- X-explore research speculates that attack on Poloniex exchange could be linked to North Korea hacker Lazarus Group.
- The attack is attributed to a leakage of private keys, akin to what the infamous hackers’ September attack on Stake.com, stealing $41 million.
- The normal withdrawal in Poloniex is the EIP-1559 type and now the attack transaction is in the Legacy type.
Poloniex centralized exchange, owned by Tron founder Justin Sun was exploited for about $125 million, with the controversial executive committing to making users 100% whole while putting out a 5% white hat bounty for the return of funds. As reported, the stolen assets were majorly distributed among ETH, BTC, and TRX together with other altcoins like FLOKI and AAVE, of low market capitalization.
Poloniex attacks possibly identified
Poloniex exchange attackers could be the infamous Lazarus Group from North Korea, according to X-plore research, which tabulated addresses and balances related to the hacker. Based on the investigation, the researcher opines that the attack was facilitated by a leakage of the private key, noting that “The normal withdrawal in Poloniex is the EIP-1559 type and now the attack transaction is in the Legacy type.”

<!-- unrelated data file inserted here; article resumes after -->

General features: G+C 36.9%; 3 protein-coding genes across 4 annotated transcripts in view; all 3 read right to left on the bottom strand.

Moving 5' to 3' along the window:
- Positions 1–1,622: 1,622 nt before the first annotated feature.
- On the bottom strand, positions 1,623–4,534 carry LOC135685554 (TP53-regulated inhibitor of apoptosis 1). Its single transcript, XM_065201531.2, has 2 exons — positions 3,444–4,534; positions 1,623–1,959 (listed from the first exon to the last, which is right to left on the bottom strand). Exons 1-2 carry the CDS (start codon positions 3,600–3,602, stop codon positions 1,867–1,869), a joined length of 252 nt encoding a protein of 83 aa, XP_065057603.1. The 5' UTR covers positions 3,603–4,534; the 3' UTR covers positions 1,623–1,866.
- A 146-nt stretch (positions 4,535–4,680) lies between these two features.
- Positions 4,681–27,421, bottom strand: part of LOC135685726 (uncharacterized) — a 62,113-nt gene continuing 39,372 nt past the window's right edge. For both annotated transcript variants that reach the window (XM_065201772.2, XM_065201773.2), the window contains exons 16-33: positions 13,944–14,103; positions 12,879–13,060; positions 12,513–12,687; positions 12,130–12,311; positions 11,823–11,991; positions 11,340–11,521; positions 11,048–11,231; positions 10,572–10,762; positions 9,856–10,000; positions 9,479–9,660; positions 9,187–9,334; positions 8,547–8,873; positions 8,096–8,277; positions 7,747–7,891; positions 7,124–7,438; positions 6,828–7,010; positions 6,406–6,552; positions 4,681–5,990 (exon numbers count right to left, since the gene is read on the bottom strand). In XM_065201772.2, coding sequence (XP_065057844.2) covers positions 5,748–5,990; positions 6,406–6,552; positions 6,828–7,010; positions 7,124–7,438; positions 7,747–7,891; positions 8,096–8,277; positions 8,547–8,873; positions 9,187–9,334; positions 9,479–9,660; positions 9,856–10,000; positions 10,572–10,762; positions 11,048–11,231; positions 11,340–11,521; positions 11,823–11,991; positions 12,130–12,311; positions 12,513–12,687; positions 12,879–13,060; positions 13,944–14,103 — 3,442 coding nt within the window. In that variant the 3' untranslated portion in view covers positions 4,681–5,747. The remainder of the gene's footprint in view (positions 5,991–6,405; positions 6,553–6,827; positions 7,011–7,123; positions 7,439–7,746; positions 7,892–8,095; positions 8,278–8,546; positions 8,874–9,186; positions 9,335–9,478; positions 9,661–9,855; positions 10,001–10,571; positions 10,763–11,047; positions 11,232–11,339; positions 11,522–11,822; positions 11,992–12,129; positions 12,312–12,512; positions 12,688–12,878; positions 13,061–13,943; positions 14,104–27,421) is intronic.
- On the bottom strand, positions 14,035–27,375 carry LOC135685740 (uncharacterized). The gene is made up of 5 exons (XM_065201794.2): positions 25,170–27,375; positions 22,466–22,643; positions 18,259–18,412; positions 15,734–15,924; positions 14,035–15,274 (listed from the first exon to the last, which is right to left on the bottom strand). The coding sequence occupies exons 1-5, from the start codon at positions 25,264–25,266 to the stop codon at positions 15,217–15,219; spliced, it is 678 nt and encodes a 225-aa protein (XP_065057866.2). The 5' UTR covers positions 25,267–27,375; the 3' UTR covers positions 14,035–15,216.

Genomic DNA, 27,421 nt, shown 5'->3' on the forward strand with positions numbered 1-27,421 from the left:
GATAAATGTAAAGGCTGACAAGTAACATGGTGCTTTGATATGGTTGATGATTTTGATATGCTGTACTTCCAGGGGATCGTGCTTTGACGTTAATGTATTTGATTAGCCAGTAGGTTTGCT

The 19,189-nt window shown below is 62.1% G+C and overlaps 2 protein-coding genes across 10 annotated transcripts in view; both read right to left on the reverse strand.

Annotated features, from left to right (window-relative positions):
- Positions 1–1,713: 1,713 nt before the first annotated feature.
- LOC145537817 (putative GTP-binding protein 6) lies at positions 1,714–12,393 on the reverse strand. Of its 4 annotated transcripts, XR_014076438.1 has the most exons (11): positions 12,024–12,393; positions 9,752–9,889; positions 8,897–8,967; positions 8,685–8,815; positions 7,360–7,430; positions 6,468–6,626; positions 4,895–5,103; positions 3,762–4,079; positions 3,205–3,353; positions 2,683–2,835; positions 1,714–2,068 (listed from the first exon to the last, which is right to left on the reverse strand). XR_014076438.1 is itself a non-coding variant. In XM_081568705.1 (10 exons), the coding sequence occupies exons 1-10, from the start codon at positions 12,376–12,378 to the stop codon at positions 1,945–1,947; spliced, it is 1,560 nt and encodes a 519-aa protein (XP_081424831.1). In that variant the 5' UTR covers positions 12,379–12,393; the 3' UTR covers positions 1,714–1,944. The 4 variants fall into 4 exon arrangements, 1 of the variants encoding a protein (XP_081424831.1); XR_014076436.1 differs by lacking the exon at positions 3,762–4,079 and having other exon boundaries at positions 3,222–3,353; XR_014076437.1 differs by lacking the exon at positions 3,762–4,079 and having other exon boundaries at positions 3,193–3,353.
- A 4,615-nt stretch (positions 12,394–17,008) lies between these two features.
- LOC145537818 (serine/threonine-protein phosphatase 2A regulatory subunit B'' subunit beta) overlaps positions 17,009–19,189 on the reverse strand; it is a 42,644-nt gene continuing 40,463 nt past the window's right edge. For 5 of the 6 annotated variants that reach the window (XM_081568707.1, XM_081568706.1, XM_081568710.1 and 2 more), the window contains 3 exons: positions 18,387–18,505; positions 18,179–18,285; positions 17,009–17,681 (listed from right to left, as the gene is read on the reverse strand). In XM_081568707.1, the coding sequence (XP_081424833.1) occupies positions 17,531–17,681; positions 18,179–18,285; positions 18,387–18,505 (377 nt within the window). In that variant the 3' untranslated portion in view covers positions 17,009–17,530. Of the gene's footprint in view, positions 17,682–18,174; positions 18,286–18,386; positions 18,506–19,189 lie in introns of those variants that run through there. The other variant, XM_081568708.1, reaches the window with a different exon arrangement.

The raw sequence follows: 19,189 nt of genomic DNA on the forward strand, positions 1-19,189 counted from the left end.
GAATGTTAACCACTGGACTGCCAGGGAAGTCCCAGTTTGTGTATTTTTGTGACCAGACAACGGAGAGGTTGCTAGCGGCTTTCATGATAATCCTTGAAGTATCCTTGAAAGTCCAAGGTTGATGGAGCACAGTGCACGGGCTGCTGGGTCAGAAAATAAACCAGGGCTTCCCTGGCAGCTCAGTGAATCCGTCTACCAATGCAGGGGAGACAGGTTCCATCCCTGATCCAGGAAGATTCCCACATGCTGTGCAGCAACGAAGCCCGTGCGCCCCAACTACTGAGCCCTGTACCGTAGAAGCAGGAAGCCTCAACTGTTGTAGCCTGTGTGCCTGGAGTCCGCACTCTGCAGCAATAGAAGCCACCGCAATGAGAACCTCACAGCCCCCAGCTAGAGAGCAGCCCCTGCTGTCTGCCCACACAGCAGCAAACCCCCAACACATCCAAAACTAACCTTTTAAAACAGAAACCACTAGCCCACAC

According to X-plore, this finding leads to the conclusion that the attack may have been the handiwork of North Korea’s notorious hackers, the Lazarus Group, basing their assumption on the fact that a similar tactic was used against Stake.com in September.
3. We think this attacker is Lazarus Group, who attacked https://t.co/bsZOzOhmvl on 2023/9/4. The attack behaviour is similar:— X-explore (@x_explore_eth) November 10, 2023
a. Different tokens are saved at different addresses. It means each address only deals with one kind of token.
Specifically, the tactic is bi-factor, such that:
- Different tokens are saved at different addresses, meaning each address will only deal with one kind of token.
- A middle address is then used to swap the erc20/trc20 token on a decentralized exchange (DEX) and then transfer the ETH/TRX to the new address.
Stake.com attack by Lazarus Group
In a September report by the US Federal Bureau of Investigations (FBI), it was revealed that Lazarus Group executed a cyber-attack on an online casino and betting platform, Stake.com, stealing up to $41 million. The group is also called APT38, comprised of DPRK cyber actors according to the FBI.
In the attack, the exploiters moved stolen funds associated with the Ethereum, Binance Smart Chain (BSC), and Polygon networks from Stake.com into several virtual currency addresses.
Notably, if the perpetrator(s) is actually the Lazarus Group, then the chances of Sun’s 5% white hat bounty yielding fruit are slim to none, considering the Lazarus Group’s modus operandi.
Nevertheless, hope remains alive, considering Sun’s offer has yielded fruit only recently when HTX Global was hacked for $8 million.
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